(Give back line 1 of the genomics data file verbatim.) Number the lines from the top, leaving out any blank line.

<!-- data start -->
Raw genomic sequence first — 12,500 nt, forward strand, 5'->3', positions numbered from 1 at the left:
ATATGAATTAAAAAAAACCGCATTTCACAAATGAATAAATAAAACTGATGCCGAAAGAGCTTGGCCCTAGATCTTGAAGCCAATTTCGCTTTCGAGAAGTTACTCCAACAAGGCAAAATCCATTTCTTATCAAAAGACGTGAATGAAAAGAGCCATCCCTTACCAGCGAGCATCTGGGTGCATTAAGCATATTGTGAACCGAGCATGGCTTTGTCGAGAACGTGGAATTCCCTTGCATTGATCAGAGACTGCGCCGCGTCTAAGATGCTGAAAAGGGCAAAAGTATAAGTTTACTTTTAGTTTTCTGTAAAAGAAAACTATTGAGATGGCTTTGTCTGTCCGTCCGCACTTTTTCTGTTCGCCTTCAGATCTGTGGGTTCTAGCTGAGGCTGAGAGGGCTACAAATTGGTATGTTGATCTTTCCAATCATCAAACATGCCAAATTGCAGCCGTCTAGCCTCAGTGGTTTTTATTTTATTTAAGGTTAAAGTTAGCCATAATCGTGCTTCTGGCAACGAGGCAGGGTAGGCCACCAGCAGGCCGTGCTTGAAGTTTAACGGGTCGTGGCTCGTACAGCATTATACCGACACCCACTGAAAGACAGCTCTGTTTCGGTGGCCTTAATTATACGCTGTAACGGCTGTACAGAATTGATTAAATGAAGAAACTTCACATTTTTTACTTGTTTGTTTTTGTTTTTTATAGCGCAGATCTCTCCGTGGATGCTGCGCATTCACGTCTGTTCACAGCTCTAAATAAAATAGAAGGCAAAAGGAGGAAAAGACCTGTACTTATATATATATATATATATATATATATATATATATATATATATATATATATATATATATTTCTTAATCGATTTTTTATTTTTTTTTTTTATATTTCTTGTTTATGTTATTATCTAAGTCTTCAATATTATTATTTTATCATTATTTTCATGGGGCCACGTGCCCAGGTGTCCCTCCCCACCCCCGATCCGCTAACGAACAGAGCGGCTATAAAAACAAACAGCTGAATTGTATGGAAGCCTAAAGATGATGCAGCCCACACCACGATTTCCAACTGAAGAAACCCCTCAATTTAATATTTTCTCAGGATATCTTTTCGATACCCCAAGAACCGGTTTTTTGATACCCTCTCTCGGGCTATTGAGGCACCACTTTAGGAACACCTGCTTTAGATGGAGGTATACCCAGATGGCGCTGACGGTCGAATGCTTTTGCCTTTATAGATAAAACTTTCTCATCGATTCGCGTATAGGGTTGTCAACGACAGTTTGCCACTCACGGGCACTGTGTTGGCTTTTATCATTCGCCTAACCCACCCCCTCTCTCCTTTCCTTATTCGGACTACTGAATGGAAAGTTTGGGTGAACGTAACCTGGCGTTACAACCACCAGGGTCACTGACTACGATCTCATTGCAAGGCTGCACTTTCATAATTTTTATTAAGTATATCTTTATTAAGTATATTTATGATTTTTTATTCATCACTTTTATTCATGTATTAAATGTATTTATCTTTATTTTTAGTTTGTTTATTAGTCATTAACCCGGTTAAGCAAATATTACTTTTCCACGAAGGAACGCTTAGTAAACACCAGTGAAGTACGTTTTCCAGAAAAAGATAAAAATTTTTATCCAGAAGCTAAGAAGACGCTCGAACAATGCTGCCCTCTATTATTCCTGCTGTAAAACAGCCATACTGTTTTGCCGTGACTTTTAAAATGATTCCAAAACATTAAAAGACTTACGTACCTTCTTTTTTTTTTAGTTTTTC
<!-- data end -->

Raw genomic sequence first — 12,500 nt, forward strand, 5'->3', positions numbered from 1 at the left: